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Behaviour Nurse Therapist

Clinical Practice
Career Pathway

Career Directions

  • Clinical Practice

Area of Practice

  • Learning Disability Nursing


  • Community/Primary Care

Job/Role Summary

In my role as Behaviour Nurse Therapist, I am the sector lead of an Intensive Support Service. We provide support to children and adults with severe learning disabilities. I have a combined managerial and clinical remit in service delivery within the community.

The managerial aspect includes supervision of behaviour practitioners/nurses and support workers, direct liaison with the wider multidisciplinary team, service development and setting service standards and audit. The development of Intensive Support Services across NI in recent years has seen a more integrated multidisciplinary model of service provision which in turn increased the managerial role of behaviour nurse therapists.  

The clinical aspect involves management of a caseload, completion of assessment, behavioural formulation, and development of positive behaviour support plans alongside individuals and carers. The clinical aspect opens up numerous teaching roles with carers and service providers.


Specific qualifications and experience required

I commenced my career in Muckamore Abbey Hospital in 1981 as a nursing assistant, eventually qualifying as a Registered Nurse Learning Disabilities (RNLD) in 1985. I gained a Community Learning Disabilities Nurse post in 1987 and remained in this post until 1997 when I gained a post as Behaviour Nurse Therapist. Since my initial nurse qualification I have completed the Certificate in Community Nursing (distant predecessor of the Specialist Practice Qualification), and Diploma in Applied Psychology, which at the time was and remains recognised as a specialist practice qualification. I have a particular interest in Autism and I am currently an accredited TEACCH trainer.


Career Milestones

Development of the Behaviour Support Service in my Trust area was a significant milestone for me professionally. After several years of gathering evidence and refining business proposals for the need and effectiveness for such a delivery model, the service commenced as a nurse led service and remained nurse led until recent years. Achieving Lead trainer status for TEACCH within Northern Ireland has been significant to me personally and as one of only two currently in Northern Ireland adds to this achievement.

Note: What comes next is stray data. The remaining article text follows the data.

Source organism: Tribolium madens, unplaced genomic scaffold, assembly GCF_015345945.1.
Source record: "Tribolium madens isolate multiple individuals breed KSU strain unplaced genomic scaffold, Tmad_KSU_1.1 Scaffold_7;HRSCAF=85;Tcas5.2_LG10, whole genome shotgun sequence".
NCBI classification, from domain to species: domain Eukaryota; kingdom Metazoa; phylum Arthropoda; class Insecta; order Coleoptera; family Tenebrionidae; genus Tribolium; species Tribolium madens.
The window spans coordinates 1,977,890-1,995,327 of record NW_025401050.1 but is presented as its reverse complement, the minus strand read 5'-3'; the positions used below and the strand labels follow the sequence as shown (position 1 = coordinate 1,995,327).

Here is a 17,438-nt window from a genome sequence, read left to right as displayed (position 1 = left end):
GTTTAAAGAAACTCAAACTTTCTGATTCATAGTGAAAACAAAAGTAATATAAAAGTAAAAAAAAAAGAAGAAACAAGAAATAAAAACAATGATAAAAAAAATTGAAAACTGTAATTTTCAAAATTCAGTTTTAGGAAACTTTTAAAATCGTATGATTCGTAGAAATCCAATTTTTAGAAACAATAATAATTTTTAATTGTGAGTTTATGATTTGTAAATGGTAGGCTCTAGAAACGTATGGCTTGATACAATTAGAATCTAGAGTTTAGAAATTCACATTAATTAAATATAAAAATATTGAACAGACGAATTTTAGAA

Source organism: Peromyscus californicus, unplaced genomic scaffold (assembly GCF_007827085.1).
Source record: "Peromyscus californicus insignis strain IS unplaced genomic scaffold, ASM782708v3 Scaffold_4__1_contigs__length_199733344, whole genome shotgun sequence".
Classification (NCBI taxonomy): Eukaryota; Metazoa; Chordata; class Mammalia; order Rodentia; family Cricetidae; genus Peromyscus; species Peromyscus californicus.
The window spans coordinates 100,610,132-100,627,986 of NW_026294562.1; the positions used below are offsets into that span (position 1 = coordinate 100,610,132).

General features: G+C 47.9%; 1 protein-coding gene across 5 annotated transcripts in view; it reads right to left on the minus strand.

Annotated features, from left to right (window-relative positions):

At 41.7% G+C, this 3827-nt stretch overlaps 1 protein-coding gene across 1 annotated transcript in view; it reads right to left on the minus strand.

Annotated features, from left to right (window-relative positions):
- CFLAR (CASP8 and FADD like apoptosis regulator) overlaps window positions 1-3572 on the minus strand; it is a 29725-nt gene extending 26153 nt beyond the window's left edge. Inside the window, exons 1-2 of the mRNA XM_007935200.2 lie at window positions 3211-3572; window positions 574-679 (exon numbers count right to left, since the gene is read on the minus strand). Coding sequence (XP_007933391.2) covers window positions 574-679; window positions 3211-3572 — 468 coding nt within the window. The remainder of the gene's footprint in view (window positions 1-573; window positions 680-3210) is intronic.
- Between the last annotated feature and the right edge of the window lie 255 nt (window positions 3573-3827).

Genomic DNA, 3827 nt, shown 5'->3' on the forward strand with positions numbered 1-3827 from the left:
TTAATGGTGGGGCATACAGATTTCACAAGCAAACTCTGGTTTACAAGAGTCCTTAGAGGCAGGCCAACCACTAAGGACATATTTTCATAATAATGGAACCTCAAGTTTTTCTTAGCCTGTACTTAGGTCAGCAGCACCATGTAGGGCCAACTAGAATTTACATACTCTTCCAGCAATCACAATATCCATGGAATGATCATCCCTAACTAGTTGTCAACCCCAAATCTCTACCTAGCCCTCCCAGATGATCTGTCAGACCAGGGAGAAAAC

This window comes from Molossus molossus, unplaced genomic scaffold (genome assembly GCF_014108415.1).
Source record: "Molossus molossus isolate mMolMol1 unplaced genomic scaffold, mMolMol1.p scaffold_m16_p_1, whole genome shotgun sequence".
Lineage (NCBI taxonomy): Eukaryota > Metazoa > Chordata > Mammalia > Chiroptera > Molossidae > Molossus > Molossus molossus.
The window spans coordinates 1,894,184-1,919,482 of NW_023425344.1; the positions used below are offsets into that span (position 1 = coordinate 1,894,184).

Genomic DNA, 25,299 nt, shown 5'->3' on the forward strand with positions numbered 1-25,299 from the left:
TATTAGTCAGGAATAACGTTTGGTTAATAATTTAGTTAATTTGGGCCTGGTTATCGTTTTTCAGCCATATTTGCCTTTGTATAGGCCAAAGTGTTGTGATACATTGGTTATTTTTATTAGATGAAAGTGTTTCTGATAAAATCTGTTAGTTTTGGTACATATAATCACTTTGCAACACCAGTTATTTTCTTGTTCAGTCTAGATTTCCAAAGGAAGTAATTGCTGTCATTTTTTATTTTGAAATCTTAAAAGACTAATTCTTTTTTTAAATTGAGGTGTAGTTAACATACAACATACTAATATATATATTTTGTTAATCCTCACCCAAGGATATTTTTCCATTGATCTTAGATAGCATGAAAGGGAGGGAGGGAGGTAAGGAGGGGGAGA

Enjoyable aspects of the job/role

I enjoy the ‘predictably, unpredictable’ nature of working with people who present behavioural challenges; no two days are the same. The clinical aspect of my role would be the most enjoyable, coordinating and actively seeking out information about how, where, when and why behaviour presents with an individual and devising plans to enhance appropriate behaviours or limit the reliance on the difficult behaviours with the person.  


Advice for those considering the type of job/role?

I would advise learning disabilities nurses to take every opportunity available to develop skills in the numerous behaviour service delivery models that exist across Northern Ireland. Our nurse qualification opens many pathways to posts that may not include the title of nurse; however, it’s the core competencies of the learning disability nurse that enhances the holistic nature of a good behavioural assessment and the subsequent care/support plan. These posts will allow the nurse to use and enhance their skills for further career development, which realistically could take the person to clinical, education, management or research based posts.


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